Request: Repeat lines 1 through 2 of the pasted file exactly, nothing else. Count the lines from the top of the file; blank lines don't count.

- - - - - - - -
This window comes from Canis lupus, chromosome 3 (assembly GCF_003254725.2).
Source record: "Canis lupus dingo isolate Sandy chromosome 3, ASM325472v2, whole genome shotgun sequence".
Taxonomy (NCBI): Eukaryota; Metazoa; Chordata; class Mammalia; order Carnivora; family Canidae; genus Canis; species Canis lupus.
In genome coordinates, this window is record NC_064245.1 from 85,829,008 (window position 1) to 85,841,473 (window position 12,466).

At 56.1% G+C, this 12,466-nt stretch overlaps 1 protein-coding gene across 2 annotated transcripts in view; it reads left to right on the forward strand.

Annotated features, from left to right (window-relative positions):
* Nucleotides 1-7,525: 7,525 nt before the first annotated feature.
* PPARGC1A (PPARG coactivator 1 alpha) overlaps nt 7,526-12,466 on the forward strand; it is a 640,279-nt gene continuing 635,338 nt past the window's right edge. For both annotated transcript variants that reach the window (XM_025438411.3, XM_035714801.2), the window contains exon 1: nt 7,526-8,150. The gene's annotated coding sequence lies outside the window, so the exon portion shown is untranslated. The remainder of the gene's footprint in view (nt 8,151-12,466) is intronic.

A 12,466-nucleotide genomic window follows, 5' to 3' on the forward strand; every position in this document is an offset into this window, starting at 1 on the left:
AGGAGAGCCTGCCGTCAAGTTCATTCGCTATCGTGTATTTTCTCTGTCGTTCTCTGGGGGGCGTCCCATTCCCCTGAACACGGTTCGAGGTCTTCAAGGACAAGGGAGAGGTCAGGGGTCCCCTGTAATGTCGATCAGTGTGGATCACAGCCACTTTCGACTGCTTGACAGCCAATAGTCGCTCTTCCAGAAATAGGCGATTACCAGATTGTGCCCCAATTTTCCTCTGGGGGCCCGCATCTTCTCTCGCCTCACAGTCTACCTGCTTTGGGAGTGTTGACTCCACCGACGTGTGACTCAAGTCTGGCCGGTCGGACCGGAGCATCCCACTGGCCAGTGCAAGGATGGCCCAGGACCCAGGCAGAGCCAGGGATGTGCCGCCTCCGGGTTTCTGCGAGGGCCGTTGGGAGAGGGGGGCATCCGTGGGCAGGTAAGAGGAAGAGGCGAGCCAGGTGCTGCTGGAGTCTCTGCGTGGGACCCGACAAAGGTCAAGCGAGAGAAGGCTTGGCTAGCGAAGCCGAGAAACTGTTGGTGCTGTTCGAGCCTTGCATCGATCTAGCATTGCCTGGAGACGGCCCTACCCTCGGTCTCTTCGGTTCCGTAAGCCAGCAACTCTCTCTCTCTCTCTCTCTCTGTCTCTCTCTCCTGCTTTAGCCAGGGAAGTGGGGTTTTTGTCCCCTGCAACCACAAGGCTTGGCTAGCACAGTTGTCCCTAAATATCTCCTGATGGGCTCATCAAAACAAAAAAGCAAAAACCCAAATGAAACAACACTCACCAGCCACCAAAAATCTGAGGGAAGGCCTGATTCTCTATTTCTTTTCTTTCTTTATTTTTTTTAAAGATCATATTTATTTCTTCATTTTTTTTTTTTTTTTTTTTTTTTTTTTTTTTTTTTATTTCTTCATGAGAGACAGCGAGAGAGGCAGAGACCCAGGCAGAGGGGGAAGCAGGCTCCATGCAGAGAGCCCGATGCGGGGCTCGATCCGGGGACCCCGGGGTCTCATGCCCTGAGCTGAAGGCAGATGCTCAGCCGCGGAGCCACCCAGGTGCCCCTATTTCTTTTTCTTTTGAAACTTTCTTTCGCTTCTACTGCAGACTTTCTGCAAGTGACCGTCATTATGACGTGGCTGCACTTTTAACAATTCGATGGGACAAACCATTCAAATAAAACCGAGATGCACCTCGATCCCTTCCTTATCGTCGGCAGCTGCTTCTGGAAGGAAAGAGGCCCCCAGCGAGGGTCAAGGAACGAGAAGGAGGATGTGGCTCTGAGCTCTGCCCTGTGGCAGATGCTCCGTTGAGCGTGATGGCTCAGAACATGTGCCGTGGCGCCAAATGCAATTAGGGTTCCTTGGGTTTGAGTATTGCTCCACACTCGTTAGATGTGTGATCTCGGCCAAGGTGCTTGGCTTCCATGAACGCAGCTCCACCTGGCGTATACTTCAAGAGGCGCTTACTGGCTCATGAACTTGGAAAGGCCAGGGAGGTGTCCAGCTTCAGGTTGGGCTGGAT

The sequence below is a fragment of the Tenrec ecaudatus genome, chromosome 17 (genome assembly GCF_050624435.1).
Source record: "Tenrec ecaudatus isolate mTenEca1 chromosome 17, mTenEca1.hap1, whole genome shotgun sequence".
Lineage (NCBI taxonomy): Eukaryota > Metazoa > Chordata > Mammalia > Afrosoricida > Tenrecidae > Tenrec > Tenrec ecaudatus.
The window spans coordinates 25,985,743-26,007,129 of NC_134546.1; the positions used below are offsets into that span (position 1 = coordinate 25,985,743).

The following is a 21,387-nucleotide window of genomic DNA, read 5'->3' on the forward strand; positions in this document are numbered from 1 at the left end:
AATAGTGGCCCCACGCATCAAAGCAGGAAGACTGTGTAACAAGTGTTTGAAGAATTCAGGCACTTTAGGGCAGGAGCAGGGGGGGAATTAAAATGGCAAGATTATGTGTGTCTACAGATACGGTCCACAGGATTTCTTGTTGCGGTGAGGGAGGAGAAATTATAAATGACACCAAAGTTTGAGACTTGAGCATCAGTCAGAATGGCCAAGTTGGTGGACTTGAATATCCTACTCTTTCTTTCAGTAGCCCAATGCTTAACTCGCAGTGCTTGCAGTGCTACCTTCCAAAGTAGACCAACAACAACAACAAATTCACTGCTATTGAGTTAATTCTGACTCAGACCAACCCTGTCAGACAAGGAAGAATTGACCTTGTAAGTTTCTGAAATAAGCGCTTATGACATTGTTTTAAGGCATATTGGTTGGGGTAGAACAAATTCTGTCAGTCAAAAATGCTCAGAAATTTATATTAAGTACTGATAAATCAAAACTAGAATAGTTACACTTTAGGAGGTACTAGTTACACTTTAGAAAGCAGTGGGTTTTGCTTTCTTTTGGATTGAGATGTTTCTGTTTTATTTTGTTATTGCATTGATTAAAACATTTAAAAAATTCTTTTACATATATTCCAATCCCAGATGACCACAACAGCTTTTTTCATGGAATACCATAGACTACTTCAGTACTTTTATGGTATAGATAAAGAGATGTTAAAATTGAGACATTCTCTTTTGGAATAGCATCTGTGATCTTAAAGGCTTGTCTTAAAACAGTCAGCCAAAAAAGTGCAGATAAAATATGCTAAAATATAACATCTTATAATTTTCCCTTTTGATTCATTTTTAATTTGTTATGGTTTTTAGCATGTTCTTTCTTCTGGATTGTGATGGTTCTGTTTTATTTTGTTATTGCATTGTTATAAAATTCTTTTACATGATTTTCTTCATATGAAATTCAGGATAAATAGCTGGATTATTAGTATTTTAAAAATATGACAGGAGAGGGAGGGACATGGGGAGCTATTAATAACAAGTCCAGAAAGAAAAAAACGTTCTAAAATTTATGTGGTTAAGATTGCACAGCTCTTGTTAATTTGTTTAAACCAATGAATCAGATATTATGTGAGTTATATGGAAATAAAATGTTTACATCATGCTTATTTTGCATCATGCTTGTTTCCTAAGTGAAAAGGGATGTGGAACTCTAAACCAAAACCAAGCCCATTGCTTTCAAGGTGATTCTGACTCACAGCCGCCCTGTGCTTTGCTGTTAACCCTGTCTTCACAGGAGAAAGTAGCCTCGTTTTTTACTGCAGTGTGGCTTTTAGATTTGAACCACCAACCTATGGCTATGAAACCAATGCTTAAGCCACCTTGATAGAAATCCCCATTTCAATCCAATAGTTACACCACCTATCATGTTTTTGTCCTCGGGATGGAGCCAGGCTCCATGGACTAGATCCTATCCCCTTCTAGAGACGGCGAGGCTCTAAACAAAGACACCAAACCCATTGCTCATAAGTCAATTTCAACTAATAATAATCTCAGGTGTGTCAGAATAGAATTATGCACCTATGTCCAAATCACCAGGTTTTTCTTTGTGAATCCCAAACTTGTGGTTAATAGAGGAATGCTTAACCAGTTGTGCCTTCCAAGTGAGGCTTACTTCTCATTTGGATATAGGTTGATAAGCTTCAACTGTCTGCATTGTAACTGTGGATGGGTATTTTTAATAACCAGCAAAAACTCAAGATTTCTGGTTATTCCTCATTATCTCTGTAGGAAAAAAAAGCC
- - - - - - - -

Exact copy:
This window comes from Canis lupus, chromosome 3 (assembly GCF_003254725.2).
Source record: "Canis lupus dingo isolate Sandy chromosome 3, ASM325472v2, whole genome shotgun sequence".